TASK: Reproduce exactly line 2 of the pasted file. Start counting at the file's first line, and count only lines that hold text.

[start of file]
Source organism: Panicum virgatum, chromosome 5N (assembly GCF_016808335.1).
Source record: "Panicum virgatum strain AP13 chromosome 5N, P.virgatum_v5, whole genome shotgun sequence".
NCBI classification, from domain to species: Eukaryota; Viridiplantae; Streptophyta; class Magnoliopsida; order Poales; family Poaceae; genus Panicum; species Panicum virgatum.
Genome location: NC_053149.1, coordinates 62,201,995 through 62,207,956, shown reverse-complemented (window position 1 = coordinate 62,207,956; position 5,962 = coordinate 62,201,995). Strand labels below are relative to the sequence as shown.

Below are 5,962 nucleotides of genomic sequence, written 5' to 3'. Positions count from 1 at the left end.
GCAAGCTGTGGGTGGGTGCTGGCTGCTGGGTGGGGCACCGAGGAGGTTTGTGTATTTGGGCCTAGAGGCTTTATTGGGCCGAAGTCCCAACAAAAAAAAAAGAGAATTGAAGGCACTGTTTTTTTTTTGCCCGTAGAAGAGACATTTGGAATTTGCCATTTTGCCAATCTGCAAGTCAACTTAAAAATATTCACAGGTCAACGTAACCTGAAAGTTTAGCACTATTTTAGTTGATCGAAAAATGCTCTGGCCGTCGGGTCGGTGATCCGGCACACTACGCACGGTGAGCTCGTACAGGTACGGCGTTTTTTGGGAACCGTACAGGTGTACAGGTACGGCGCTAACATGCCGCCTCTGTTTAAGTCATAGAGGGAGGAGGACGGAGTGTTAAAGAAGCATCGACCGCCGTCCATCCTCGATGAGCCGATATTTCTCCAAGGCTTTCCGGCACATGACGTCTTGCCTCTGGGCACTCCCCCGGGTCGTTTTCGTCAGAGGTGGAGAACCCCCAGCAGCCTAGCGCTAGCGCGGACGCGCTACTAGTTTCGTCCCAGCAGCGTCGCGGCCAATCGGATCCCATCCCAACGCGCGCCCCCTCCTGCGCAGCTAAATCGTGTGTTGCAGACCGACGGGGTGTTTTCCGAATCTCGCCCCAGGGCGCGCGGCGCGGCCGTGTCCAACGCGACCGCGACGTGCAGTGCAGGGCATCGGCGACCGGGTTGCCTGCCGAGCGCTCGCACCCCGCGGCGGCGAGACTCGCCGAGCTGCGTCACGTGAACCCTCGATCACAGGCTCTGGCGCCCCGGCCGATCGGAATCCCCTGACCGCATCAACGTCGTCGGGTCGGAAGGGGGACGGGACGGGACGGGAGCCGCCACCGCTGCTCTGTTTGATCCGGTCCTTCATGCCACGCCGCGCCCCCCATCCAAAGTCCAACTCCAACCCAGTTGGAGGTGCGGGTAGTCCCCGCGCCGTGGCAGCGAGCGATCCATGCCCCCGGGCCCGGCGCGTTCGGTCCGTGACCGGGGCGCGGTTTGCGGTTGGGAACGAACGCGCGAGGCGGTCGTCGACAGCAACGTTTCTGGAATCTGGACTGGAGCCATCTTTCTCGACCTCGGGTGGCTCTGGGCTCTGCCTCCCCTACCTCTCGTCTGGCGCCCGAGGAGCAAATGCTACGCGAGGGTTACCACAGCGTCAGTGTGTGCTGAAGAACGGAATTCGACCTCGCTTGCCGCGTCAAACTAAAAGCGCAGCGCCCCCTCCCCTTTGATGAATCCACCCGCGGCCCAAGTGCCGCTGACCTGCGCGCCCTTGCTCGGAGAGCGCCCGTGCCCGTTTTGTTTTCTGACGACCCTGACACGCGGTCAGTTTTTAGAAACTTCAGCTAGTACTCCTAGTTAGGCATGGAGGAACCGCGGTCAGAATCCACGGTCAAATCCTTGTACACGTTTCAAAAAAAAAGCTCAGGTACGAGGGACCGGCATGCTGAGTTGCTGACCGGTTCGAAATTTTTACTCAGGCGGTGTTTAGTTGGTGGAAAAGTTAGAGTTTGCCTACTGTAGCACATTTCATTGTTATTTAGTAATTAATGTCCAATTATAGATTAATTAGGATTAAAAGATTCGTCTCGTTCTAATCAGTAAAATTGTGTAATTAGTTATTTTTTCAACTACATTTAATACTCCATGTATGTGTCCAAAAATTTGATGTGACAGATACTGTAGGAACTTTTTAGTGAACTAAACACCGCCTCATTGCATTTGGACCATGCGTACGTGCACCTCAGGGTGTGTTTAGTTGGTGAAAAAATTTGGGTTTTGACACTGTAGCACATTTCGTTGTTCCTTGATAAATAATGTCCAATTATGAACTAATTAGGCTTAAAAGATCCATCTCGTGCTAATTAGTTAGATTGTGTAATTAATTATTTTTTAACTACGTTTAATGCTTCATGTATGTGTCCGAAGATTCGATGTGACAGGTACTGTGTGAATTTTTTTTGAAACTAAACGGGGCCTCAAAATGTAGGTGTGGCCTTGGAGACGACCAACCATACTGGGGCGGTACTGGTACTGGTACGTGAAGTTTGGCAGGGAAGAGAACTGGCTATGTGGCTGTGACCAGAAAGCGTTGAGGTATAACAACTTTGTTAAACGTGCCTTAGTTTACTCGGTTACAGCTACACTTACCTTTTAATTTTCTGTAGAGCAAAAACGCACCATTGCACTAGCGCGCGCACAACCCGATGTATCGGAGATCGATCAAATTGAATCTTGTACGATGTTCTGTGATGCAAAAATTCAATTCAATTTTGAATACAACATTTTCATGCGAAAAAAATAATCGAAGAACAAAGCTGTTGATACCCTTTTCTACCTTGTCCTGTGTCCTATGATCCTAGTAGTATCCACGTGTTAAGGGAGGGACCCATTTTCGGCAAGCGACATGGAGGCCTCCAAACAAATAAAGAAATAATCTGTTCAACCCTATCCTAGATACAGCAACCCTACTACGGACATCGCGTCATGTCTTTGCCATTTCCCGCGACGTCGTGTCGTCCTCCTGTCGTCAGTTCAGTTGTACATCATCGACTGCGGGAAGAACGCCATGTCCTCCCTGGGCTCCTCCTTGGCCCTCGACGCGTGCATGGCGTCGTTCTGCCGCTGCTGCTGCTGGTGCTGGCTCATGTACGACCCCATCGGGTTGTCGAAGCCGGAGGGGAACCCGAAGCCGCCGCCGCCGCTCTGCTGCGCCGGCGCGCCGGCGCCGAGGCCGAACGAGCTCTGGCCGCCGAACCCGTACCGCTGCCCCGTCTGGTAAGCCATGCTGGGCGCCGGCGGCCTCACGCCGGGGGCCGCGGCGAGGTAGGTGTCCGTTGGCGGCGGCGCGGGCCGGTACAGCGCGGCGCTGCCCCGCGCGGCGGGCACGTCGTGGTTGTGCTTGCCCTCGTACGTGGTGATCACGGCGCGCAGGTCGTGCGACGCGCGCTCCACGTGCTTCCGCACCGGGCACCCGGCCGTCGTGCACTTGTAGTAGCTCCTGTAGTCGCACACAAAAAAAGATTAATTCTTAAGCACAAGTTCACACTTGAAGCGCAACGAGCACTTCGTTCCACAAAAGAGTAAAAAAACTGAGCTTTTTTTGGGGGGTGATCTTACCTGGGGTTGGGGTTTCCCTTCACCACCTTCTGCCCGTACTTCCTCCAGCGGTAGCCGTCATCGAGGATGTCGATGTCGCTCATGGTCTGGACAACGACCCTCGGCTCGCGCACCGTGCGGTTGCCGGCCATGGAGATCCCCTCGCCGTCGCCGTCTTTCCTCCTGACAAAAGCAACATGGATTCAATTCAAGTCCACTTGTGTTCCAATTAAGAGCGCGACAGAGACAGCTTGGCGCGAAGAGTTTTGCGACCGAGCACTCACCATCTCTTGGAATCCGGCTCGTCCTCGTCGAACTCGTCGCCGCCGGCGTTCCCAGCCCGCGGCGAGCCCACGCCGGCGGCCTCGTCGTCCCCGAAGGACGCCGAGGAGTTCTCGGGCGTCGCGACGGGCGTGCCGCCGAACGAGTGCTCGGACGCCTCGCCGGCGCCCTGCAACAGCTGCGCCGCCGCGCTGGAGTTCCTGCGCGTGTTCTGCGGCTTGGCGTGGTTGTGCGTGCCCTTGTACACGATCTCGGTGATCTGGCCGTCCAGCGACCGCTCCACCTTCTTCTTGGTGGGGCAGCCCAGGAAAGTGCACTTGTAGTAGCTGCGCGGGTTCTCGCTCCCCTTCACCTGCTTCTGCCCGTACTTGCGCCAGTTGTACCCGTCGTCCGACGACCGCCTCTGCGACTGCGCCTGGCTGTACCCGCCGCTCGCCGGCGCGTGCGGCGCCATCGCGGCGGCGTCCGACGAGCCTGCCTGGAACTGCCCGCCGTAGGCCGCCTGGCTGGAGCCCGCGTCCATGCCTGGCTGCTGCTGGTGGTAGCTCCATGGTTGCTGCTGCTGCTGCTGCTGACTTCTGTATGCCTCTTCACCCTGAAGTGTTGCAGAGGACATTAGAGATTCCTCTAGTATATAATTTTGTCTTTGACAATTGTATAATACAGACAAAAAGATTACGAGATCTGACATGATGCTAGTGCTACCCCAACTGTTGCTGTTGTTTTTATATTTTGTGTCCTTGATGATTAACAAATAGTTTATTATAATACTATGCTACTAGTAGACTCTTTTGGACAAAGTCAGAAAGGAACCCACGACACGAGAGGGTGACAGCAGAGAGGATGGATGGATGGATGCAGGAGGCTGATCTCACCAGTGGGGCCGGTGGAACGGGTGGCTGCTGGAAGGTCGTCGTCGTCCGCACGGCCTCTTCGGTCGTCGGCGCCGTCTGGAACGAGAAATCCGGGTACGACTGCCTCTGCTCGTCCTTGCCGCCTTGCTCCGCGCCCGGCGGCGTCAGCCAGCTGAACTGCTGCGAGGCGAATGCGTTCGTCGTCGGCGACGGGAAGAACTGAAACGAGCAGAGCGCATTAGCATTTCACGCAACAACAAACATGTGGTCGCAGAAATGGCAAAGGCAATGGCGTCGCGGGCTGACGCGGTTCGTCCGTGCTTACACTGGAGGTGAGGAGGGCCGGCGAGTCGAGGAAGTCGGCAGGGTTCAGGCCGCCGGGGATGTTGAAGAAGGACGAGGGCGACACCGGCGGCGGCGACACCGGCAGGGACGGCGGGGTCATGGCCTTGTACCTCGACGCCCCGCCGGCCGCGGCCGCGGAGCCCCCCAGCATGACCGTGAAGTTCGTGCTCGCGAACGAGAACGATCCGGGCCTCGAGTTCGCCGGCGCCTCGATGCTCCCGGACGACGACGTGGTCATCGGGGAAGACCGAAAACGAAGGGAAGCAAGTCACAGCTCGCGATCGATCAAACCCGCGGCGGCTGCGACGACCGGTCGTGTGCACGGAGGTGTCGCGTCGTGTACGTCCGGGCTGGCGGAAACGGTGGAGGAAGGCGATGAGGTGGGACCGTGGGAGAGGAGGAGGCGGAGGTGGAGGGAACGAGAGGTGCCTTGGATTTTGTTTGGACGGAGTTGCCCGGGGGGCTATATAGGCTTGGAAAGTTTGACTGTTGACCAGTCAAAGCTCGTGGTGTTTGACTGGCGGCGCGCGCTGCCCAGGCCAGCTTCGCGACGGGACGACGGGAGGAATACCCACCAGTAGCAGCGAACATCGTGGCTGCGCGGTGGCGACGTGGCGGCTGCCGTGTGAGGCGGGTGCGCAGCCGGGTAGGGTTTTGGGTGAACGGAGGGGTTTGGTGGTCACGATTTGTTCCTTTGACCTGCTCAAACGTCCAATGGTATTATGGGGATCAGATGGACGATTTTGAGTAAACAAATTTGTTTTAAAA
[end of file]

Source record: "Panicum virgatum strain AP13 chromosome 5N, P.virgatum_v5, whole genome shotgun sequence".